Across the country, Americans are struggling with housing affordability. As home prices and interest rates continue to rise, homeownership may seem more out of reach than ever.
Last year, we ran the numbers on the costs of homeownership and found that in 17 of the 33 largest metropolitan statistical areas (MSAs), owning a home was cheaper than renting.
This year, we did the math again. The cost of homeownership has been rising over the past 12 months, reflecting both higher home prices and mortgage rates. But rents have been rising as well, especially in the 33 MSAs we examined.
This year, there are again 17 cities where it is cheaper to own a home than to rent, but some of these cities have traded places with others, while others’ rent gaps have grown significantly.
Not surprisingly, expensive West Coast cities such as San Francisco, San Jose, and Seattle still top the list of cities where renting is significantly cheaper than owning. This is an ongoing symptom of the supply shortage and surge in housing demand.
But several cities are showing more extreme rent gaps than last year: San Jose saw the rent gap grow by 20 percent, and San Diego’s rent gap grew by nearly 12 percent. That is, in San Jose, relative to the median rent, the mortgage payment on the median home would now require an additional 20 percent of the median family income, courtesy of robust home price appreciation and higher mortgage rates.
On the other end of the spectrum, homeownership is an increasingly good deal in some cities, including Detroit, New York City, Philadelphia, and Pittsburgh. In Pittsburgh last year, the mortgage payment on the median-priced home would have consumed 16 percent of the median family’s income, while the median rent would have taken 21 percent.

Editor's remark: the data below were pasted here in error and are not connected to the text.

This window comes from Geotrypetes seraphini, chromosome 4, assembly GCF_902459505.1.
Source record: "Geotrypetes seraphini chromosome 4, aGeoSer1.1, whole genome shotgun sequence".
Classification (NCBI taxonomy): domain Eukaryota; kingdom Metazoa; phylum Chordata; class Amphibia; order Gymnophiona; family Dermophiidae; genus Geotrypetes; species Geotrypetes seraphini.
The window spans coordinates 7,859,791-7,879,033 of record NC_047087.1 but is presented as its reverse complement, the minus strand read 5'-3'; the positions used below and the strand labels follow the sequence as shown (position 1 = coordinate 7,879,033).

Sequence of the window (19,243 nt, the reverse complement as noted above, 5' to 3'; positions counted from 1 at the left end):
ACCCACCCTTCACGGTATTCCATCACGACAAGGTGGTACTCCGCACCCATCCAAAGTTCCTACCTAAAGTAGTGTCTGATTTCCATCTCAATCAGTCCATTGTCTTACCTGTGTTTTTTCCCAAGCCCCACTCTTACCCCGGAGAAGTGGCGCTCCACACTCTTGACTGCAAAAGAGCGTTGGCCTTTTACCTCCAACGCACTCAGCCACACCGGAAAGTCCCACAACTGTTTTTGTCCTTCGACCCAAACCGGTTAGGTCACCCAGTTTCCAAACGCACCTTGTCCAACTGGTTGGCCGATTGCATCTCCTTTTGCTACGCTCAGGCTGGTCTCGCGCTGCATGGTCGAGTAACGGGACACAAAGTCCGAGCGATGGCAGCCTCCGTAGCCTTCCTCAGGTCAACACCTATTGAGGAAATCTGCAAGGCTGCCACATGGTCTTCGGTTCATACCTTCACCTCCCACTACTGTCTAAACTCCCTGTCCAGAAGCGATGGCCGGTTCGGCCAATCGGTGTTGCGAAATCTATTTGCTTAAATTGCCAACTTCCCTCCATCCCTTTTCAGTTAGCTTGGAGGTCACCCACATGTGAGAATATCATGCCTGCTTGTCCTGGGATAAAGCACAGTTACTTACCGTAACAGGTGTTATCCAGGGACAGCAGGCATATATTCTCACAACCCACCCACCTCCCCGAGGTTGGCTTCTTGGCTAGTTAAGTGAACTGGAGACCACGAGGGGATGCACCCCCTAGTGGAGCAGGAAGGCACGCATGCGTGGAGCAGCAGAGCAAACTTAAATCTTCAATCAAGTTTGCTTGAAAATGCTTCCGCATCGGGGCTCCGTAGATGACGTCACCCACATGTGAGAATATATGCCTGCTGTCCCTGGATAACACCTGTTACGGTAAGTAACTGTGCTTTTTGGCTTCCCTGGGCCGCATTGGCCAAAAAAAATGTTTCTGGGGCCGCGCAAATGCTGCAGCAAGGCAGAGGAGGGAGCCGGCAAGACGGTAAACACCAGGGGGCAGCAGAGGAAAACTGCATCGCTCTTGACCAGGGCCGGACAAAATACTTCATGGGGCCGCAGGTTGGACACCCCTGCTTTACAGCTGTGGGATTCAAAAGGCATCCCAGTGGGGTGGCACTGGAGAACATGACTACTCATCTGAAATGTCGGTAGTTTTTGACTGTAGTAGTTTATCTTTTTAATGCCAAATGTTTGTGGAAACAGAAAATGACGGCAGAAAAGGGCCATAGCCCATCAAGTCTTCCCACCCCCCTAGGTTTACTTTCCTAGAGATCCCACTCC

This year, the share of income devoted to a mortgage decreased to 14 percent (thanks to a dip in home prices and rising incomes), while rents stayed consistent, making homeownership relatively more affordable than renting. The rent gap in Pittsburgh now stands at 7 percent.
Boston, Minneapolis, Orlando, and St. Louis landed on the opposite side of the calculation from last year. For three of these cities, the rent gap was close to zero in both years, so the changes are marginal.
Orlando provides an interesting case study because the city flipped from one where homeownership is more affordable to one where renting is more affordable. In 2017, Orlando had a negative rent gap of 3 percent, with median rent consuming 3 percent more of the median income than homeownership. This year, the city had a positive rent gap of about 1 percent, a sign that home price increases have outpaced rent increases.
How can we support homeownership?
Today, we published an updated and expanded version of our barriers to homeownership report, which provides data on three significant barriers to homeownership: affordability, accruing an adequate down payment, and accessing mortgage credit.
The report reveals how little most people know about down payments. (Test your own knowledge with our new down payments quiz.) Most striking is that most potential homebuyers are largely unaware that there are low– and no–down payment assistance programs available to help them secure an affordable down payment. And too few know how big a down payment is actually needed to buy a home in the US today.
Our interactive map also illuminates barriers to homeownership. By learning and talking about these issues, we can help break down barriers to the financial benefits of owning a home.